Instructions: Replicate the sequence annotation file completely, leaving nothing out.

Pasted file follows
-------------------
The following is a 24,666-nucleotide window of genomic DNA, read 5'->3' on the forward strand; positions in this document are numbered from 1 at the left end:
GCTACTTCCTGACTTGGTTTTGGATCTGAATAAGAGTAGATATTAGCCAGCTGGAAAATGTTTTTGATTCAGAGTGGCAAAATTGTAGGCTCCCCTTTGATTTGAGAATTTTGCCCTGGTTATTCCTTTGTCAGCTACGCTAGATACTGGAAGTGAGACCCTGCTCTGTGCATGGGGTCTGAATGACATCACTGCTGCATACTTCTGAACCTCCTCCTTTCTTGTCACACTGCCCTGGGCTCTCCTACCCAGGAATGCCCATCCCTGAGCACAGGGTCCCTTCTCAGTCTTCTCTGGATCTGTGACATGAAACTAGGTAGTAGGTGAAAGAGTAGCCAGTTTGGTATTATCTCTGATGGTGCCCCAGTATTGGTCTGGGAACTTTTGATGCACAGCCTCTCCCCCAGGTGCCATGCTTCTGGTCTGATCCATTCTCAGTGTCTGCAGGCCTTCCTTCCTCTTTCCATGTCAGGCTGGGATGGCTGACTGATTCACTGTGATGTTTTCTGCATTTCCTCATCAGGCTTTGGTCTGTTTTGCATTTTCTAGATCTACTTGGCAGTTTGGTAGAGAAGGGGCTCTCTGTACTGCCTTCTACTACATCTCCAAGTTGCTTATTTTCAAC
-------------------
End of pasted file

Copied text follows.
The following is a 24,666-nucleotide window of genomic DNA, read 5'->3' on the forward strand; positions in this document are numbered from 1 at the left end:
GCTACTTCCTGACTTGGTTTTGGATCTGAATAAGAGTAGATATTAGCCAGCTGGAAAATGTTTTTGATTCAGAGTGGCAAAATTGTAGGCTCCCCTTTGATTTGAGAATTTTGCCCTGGTTATTCCTTTGTCAGCTACGCTAGATACTGGAAGTGAGACCCTGCTCTGTGCATGGGGTCTGAATGACATCACTGCTGCATACTTCTGAACCTCCTCCTTTCTTGTCACACTGCCCTGGGCTCTCCTACCCAGGAATGCCCATCCCTGAGCACAGGGTCCCTTCTCAGTCTTCTCTGGATCTGTGACATGAAACTAGGTAGTAGGTGAAAGAGTAGCCAGTTTGGTATTATCTCTGATGGTGCCCCAGTATTGGTCTGGGAACTTTTGATGCACAGCCTCTCCCCCAGGTGCCATGCTTCTGGTCTGATCCATTCTCAGTGTCTGCAGGCCTTCCTTCCTCTTTCCATGTCAGGCTGGGATGGCTGACTGATTCACTGTGATGTTTTCTGCATTTCCTCATCAGGCTTTGGTCTGTTTTGCATTTTCTAGATCTACTTGGCAGTTTGGTAGAGAAGGGGCTCTCTGTACTGCCTTCTACTACATCTCCAAGTTGCTTATTTTCAAC